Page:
Basic Tips on How to Shoot Better Food Photos Using Only Natural Light


With Memorial Day coming up soon, some of the big things that we all think about are barbecues and other fun food made to celebrate. Since this is a time for rest and relaxation, it also means that it is a time to keep things simpler. Something that you will also want to probably do is take pictures of the delectable bites. We know we all love to do that! But if you want your food photos to stand out from the rest while making the workflow more simple, keep these tips in mind.

Intro photo and all others in this post are by Food Photography Expert Lou Manna.

Use Diffused Window Lighting

Photo by Miriam Pascal of Overtime Cook

Direct sunlight is often too harsh when it comes to using natural light photography. If you are taking photos of food on a sunny day, the best thing to do is to diffuse the sunlight coming in through a window. Try to have the window at your side or behind the food, just not at your back since that will flatten the look of your food.

According to professional food photographer Lou Manna, there are a couple of modifications to your environment that you can do to get better images. Some of those are:

- Start by using either a sheer white curtain or a white translucent shower curtain to diffuse the strong rays of sunlight coming in. Alternatively, you can also use wax or parchment paper and place it over the window to cut down the intensity of the light.

- Next, shut off all of the other lights in the area; because otherwise you'll have mixed lighting sources and therefore throw off your color.

- Make sure to take a custom white balance reading for accurate color rendition.

- Place a white reflector on the opposite side of the window to bring some detail back into the shadows if needed.

- Use tin foil or mirrors to add specular highlights to the food. Specular highlights are little points of light that help to make the food look more appetizing.

Keep In Mind the Angle That You're Going For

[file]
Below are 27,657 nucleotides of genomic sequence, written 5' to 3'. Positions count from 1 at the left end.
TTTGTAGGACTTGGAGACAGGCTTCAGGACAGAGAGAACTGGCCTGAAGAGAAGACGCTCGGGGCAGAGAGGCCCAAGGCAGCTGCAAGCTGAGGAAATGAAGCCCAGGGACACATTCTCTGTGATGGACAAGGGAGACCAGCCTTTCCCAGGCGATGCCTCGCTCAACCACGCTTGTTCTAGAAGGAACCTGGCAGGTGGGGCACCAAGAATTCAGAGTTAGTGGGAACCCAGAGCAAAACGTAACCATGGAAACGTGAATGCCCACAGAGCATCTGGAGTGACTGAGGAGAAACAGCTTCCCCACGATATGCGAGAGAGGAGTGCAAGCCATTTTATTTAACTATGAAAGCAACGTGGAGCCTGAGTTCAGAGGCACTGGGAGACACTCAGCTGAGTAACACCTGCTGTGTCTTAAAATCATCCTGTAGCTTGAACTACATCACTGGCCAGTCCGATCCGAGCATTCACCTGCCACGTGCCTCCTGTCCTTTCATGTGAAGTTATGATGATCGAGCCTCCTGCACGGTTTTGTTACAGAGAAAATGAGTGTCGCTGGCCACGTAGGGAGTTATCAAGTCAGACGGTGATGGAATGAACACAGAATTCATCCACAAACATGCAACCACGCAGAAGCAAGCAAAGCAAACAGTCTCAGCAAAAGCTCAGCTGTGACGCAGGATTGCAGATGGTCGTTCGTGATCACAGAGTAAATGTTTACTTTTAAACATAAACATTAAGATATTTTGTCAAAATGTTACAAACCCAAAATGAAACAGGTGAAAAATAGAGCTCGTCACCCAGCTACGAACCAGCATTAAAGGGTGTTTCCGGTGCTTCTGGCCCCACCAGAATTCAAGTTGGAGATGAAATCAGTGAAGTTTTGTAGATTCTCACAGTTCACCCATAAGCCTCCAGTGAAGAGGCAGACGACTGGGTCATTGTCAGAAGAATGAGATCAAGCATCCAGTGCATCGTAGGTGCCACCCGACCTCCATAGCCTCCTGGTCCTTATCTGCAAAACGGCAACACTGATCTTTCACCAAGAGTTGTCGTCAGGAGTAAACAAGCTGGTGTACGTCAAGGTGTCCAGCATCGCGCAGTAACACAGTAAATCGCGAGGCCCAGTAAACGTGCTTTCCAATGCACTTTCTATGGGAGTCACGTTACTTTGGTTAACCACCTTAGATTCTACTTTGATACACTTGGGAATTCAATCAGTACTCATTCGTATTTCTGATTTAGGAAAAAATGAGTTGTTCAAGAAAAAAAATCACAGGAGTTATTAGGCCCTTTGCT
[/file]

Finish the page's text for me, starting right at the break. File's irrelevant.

As you adjust your angle of view, you'll notice that the shadows will affect your image in different ways. As far as your workflow goes, it is an excellent idea to:

- First, position your subject and move around to adjust and determine which angle is best for your image

- Next, set up. Start diffusing the light, adding reflectors, mirrors, tin foil, etc. Observe how each affects the scene.

For extra versatility, Manna often shoots handheld because it allows him to vary his angle with ease. Granted, when he shoots, Manna is tethered to a large television monitor so that his clients can see his images immediately, make comments, and he can make adjustments right there on the spot. You may need to take a couple of images before you get the one that you're satisfied with.

Get Up Close

A good idea for food photographers is to try to get up close to your food. That way, the final image reminds the viewer of what the dish would look like right before they dove in.

Compose by Color

Composing by color is also something that can help make your food images look more appetizing. Combined with effective lighting and the correct exposure, colors can really make your image pop. Manna recommends that you look at what elements are around the plate and move them so they frame the dish and complement it.

Circular compositions can work best to help move the viewers' eye around the photo and the plate. The same idea can be applied to square format photography as well.

Another tip: consider not only playing with various angles, but utilize the focus in a creative fashion too. Manna's photos are characterized by tight close-ups that grab the viewer's attention.

Photo of Soup and Crackers by speckled_beckle via the B&H Photo Flickr Group

Saturate the Primary Colors In Post

An extremely basic post-production method to perform in Lightroom or Photoshop is to raise the clarity, saturation and vibrance slider bars. These help to make your image pop just a bit more.

Manna uses Photoshop but often gets his image almost perfect in the camera, so not much post-production is done with the exception of a bit of layering, cloning and sharpening.

In the end though, remember to keep it simple and have fun.

Lou Manna has more tips on his blog: Digital Food Photography.